It was a question calculated to make the viewers hyperventilate, never mind the subject of the inquisition. When Jeremy Paxman on Newsnight asked the Treasury minister Chloe Smith whether she ever thought she was incompetent, those of us on this side of the screen could only try to catch our breath. Unfortunately for Ms Smith, it was a rhetorical question that demanded answering. We knew the truth: the scene should have been roped off some time earlier, so gruesome had been this car crash of an interview.
I dare say most people would not have heard of Ms Smith, pictured, until the other night, when she was sent into gladiatorial combat with Paxman to explain the Government's decision to scrap the 3p fuel duty rise announced in August. Armed with nothing more than a pleasant manner and a few practised platitudes, Ms Smith's performance came across like a trailer for The Thick of It. As the answers to Paxman's grilling got more vague, her arms moved more wildly, almost assuming a life of their own. You didn't need to be a body-language expert to work out she wasn't waving, but drowning.
Ms Smith, 30, is a beneficiary of the MPs' expenses scandal, winning the Norwich North seat in a by-election after the resignation of Ian Gibson. She became the youngest person in the Government when she was appointed Economic Secretary to the Treasury. I would like to bet that she's a very competent, confident person in what might loosely be called real life, but that's not much to fall back on when Paxman has been let off the leash and hasn't had any red meat for a while.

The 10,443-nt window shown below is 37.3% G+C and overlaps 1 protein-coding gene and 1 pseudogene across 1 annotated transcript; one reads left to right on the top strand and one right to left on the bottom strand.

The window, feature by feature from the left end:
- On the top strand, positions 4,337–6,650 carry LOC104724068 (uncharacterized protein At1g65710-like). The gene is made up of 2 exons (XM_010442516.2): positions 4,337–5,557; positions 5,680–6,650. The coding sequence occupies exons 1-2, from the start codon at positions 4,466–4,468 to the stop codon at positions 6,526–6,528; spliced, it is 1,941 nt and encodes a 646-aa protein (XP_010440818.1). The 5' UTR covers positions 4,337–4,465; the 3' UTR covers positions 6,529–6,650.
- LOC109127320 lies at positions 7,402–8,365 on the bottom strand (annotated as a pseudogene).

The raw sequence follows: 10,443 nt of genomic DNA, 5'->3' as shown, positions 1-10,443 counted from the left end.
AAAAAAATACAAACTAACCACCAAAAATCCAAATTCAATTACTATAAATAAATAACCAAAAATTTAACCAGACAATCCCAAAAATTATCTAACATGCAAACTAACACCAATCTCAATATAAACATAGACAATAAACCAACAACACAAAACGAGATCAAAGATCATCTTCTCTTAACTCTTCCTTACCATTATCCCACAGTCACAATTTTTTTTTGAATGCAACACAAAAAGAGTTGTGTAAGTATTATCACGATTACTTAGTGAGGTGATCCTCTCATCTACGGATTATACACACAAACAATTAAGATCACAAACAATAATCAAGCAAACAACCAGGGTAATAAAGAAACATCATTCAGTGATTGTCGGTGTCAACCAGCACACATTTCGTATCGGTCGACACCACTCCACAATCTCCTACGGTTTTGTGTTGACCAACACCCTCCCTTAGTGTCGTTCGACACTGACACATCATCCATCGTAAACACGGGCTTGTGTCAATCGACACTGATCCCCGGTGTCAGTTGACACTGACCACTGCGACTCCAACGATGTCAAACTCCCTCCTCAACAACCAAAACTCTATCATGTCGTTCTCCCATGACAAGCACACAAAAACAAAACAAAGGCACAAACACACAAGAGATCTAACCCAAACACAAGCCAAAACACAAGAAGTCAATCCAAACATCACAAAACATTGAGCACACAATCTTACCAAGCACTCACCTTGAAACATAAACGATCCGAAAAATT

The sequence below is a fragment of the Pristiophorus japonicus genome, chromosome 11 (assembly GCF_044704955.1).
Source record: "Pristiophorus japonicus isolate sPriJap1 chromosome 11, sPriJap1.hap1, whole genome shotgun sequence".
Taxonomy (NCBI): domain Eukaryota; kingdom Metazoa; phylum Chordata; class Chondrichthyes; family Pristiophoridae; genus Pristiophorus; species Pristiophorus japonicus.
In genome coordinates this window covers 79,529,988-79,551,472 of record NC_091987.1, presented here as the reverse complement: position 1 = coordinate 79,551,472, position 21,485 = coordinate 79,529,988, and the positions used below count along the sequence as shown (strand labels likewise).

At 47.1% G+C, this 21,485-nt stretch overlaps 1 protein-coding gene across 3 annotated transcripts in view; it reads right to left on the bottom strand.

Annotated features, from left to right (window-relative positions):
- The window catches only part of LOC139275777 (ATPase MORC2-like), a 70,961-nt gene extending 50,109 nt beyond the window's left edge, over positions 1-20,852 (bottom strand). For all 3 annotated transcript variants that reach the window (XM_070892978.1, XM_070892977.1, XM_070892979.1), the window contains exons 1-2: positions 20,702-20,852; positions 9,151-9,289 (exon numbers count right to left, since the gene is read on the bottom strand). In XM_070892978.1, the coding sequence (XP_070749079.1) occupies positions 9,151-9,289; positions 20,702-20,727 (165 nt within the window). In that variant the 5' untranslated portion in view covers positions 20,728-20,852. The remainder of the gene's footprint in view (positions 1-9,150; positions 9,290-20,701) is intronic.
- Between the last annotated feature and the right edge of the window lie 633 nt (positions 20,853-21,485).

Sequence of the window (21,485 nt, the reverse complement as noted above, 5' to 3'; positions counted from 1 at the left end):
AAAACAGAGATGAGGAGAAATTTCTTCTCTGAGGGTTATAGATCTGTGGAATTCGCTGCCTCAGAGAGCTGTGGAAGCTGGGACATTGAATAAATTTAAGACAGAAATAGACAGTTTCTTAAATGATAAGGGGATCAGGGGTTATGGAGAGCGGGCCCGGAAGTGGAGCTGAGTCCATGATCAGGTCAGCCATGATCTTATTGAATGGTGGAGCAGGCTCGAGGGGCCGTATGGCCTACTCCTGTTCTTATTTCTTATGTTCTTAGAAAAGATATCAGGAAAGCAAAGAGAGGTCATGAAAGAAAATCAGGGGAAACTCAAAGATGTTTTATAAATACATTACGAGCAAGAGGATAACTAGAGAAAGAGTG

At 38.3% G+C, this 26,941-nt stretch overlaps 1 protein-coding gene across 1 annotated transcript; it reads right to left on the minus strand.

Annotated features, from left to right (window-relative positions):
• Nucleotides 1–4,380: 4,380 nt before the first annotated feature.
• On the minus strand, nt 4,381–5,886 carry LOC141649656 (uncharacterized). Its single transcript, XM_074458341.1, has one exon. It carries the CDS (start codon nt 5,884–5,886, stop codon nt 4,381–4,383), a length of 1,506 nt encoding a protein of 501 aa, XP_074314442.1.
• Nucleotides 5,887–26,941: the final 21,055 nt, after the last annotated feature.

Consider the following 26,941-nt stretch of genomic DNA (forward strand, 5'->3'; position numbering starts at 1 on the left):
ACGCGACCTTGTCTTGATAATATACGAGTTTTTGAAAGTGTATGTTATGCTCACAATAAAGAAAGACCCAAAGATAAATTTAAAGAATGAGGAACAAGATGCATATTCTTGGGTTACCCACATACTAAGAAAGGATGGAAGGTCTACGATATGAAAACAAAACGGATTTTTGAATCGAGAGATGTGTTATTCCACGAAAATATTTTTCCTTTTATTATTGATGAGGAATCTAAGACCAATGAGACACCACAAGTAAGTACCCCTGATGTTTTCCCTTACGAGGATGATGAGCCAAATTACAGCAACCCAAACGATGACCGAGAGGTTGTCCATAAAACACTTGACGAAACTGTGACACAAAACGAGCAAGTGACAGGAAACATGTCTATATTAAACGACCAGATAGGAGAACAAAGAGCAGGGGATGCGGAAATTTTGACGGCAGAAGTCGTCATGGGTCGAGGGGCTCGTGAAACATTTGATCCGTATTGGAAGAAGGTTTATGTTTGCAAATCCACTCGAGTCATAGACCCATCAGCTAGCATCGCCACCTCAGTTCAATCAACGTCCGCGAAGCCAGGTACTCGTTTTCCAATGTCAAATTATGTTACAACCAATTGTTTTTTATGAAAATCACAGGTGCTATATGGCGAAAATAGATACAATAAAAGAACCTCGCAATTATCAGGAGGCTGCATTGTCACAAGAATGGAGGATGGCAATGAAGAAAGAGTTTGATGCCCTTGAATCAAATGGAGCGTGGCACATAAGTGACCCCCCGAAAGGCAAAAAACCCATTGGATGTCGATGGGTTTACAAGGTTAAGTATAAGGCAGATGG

Of course, she was given a hospital pass by George Osborne's department – a point made with characteristic pomposity, and opportunism, by John Prescott yesterday – but we have a right to expect a minister to have a certain mastery of his or her brief, and old Paxo was perfectly within his rights to give her a going over.
He was as remorseless and dismissive and supercilious to Ms Smith as he was to Michael Howard all those years ago, when he asked the same question 14 times. Nevertheless, what seemed like aggressive journalism in the public interest when a grizzled veteran like Mr Howard was the subject (or victim, more like) felt rather different when a young woman was in the firing line.
The imbalance of power between Paxman and Ms Smith threw off the faint aroma of bullying, but one of the laudable aspects of his style of interviewing is that he is completely gender blind, so perhaps we should be, too. And, judging from the response of the Twitterati, the principal loser from this unfortunate situation will be Mr Osborne, who was likened to an armchair general sending in his young troops as cannon fodder.
On Ms Smith's website yesterday, there was no mention of her appearance; she's more concerned with the shortcomings of our rail system preventing her from getting to the Royal Norfolk Show. There, no doubt, she'll encounter creatures with tough hides and thick skins. And they won't even have heard of Paxman!